Monday, January 3, 2011

China declares nuclear breakthrough to solve uranium shortage



China declares nuclear breakthrough

Scientists announce potential solution to country's energy needs through a new technology to reprocess nuclear fuel.


 The new technology is expected to reduce China's heavy reliance on energy from coal-powered plants [GALLO/GETTY]

Chinese scientists have announced a breakthrough in nuclear fuel reprocessing technology that could end the country's energy supply problems, state media have said.

The technology developed by state-run China National Nuclear Corp will enable the re-use of irradiated nuclear fuel, China Central Television (CCTV) reported on Monday.

The technology developed and tested at the factory in the Gobi desert in the remote Gansu province will be able to boost the usage rate of uranium materials at nuclear plants by 60 folds.

"China's proven uranium sources will last only 50 to 70 years, but with the new technology [the] existing detected uranium resources can be used for 3,000 years," the CCTV report said.

The development is an important step forward in China's plans to increase the share of alternative power sources in its energy mix to reduce pollution and achieve energy security.

China has stepped up investment in nuclear power in an effort to slash carbon emissions and reduce the nation's heavy reliance on polluting coal, which presently accounts for 70 per cent of its power needs.

China, as well as France, the United Kingdom and Russia, actively support reprocessing as a means for the management of highly radioactive spent fuel and as a source of fissile material for future nuclear fuel supply.
But independent scientists argued that commercial application of nuclear fuel reprocessing has always been hindered by cost, technology, proliferation risk and safety challenges.

China has 171,400 tonnes of proven uranium resources spread mainly in eight provinces – Jiangxi, Guangdong, Hunan, Xinjiang, Inner Mongolia, Shaanxi, Liaoning and Yunnan.

Modest expansion
With a massive plans to push into nuclear power, China is making an effort to wean itself off coal, the dirtiest fossil fuel. It now has 12 working reactors with 10.15 gigawatt of total generating capacity.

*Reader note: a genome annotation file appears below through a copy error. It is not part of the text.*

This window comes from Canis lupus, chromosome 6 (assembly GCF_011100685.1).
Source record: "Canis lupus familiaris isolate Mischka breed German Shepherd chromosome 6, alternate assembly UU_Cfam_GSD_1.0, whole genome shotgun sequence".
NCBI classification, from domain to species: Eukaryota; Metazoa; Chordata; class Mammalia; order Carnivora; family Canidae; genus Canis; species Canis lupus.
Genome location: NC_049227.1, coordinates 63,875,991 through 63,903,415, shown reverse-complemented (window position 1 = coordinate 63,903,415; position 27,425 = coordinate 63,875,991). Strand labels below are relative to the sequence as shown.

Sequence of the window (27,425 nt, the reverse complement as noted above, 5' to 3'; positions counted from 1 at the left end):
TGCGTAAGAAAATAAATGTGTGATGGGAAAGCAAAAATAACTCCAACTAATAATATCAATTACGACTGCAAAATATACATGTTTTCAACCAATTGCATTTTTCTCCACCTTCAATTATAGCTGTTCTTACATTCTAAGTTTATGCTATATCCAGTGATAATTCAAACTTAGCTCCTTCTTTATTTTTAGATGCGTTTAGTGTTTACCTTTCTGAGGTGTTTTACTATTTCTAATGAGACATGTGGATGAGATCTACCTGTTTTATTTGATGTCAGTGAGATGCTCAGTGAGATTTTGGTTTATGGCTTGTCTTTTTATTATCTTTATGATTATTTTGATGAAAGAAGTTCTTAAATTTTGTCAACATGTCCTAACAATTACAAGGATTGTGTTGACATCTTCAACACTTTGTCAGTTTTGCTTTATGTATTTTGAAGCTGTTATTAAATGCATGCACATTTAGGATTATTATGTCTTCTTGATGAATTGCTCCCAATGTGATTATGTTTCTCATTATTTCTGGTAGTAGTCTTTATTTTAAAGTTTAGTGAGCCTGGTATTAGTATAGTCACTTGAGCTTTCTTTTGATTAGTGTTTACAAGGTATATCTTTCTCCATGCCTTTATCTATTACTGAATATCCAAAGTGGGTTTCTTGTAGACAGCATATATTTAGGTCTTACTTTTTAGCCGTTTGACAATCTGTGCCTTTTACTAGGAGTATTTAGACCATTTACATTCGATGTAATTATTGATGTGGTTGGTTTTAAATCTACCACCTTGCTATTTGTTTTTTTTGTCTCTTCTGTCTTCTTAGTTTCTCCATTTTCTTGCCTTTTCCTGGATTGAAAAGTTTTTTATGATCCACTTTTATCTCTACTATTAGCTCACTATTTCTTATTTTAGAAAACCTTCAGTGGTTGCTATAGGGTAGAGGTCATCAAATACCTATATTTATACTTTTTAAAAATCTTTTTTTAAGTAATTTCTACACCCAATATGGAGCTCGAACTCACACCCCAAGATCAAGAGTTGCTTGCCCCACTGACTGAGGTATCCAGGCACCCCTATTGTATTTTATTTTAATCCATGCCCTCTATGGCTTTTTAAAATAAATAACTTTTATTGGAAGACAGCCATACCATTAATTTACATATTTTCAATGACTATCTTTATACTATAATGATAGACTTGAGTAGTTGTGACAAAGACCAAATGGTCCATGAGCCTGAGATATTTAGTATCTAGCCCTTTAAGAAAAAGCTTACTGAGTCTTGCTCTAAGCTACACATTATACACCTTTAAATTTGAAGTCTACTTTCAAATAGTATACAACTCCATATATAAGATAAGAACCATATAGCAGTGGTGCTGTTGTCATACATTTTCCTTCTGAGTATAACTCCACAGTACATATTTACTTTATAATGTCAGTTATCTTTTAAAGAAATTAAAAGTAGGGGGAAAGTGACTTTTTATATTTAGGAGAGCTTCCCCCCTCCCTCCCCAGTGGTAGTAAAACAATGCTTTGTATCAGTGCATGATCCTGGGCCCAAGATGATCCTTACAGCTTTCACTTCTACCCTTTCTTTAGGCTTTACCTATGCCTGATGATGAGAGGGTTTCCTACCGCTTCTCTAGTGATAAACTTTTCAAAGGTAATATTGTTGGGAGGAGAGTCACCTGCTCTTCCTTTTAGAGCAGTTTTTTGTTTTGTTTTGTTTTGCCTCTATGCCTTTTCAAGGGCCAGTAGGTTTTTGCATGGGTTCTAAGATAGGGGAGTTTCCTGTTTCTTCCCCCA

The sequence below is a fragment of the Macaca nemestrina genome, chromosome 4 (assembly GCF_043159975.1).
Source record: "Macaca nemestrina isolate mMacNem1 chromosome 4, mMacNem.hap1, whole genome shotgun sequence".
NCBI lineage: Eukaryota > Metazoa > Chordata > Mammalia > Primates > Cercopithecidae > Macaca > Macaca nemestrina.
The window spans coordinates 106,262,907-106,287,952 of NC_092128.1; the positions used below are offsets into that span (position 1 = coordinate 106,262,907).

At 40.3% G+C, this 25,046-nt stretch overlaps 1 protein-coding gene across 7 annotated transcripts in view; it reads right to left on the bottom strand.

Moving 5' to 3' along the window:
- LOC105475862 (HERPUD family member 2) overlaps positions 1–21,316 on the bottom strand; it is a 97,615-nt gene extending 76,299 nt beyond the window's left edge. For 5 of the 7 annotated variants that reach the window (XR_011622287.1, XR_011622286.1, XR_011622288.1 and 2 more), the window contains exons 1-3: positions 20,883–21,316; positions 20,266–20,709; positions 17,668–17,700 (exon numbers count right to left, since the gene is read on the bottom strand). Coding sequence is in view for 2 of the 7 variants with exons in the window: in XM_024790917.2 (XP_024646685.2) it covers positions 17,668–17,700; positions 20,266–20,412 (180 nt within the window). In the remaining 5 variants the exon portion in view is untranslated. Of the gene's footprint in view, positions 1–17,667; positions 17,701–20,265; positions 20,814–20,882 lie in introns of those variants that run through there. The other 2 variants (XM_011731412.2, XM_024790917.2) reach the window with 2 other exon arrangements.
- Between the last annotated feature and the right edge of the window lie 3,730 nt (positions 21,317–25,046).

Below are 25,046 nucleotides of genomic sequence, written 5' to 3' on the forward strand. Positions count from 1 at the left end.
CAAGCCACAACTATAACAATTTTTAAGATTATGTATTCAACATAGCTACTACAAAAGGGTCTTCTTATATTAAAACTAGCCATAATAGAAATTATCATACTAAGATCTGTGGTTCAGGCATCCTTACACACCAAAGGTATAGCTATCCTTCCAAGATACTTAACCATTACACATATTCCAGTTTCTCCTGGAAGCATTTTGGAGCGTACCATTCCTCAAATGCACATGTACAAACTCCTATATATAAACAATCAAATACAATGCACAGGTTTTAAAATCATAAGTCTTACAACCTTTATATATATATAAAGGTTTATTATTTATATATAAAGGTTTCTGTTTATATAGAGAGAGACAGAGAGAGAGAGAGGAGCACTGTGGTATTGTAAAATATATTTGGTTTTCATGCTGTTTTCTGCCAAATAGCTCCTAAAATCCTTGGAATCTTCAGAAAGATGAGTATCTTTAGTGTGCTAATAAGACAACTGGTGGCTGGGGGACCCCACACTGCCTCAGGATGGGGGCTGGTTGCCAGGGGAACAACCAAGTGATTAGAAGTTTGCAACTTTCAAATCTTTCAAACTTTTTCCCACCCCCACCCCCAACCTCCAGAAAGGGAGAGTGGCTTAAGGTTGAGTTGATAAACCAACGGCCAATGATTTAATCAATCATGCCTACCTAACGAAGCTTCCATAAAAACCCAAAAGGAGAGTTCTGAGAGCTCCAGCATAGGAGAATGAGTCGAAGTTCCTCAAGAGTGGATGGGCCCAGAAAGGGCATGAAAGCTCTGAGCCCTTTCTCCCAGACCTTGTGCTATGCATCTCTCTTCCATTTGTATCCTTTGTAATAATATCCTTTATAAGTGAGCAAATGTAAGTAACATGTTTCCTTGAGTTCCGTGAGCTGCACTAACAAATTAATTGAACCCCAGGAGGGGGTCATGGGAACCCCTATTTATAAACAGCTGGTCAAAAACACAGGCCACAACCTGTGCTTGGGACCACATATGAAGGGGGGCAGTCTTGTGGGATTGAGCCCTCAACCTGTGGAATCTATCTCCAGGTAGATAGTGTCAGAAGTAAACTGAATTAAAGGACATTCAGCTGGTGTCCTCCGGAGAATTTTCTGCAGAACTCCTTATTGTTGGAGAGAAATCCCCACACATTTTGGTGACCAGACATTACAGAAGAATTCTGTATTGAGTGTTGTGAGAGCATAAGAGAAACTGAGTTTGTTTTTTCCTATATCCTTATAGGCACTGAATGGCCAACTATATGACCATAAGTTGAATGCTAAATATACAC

Beijing has set an official target of 40 gigawatts of installed nuclear generating capacity by 2020, but the government indicated it could double the goal to about 80 gigawatts as faster expansion was one of the more feasible solutions for achieving emissions reduction goals.

As such, China will need to source more than 60 per cent of the uranium needed for its nuclear power plants from overseas by 2020, even if the country moves forward with a modest nuclear expansion plan, Chinese researchers say.

China, now the world's second-largest economy after surpassing Japan in 2010, aims to get 15 per cent of its power from renewable sources by 2020.

 

Source:Agencie
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Nuclear fuel feat to solve uranium shortage

China has made a breakthrough in spent nuclear fuel reprocessing technology, which could greatly extend uranium's usage rate and potentially solve the problem of its supply shortage.

The technology, which was developed by the No 404 factory under the China National Nuclear Corp (CNNC), is able to boost the usage rate of uranium materials at nuclear plants by 60 times.

"With the new technology, China's existing detected uranium resources can be used for 3,000 years," according to China Central Television (CCTV) on Monday.

China, the world's second largest economy, has more than 170,000 tons of detected uranium resources.

"We're among the few countries that can implement the recycling of nuclear fuel As such, we, to some extent, lead the world in this field," Sun Qin, general manger of CNNC, China's largest nuclear generator, was quoted by CCTV as saying.

The nation has strived to extend the usage rate of the strategically important resource to meet growing demand. The country aims to increase its nuclear power capacity to 40 gigawatts (gW) by 2020 compared to just more than 9 gW of nuclear capacity at present.

China, as one of the world's largest energy consumers, now has 12 nuclear power plants in operation, with 25 reactors under construction.

Uranium demand in China is expected to reach 20,000 tons annually by 2020, according to figures from the World Nuclear Association. But China will be able to produce only 2,400 tons of uranium that year.

China used 1,300 to 1,600 tons of uranium in 2009, Reuters reported earlier.

The world has around 4.7 million metric tons of identified uranium minerals. Increasing usage has sparked concerns that uranium demand may eclipse supply soon.

Extending the usage of existing uranium will help China fulfill its target to cut greenhouse gas emissions per unit of GDP by 40 to 45 percent by 2020 from 2005 levels.

"China has invested heavily in uranium exploration know-how and recycling technology to meet the nation's burgeoning needs and increase the ratio of nuclear energy in the total energy consumption mix," said Lin Boqiang, director of the China Center for Energy Economics Research at Xiamen University.

He added that such technology, including the recycling of spent nuclear fuel, is still at a very early stage. If it can be put into practical use, then China can be self-sufficient, he said.

Nuclear power accounted for about 2.2 percent of China's electricity generation by the end of 2009. By contrast, of the 30 countries that have nuclear power generators, 16 had 25 percent of their total electricity produced by nuclear power.

China Daily 
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1 comment:

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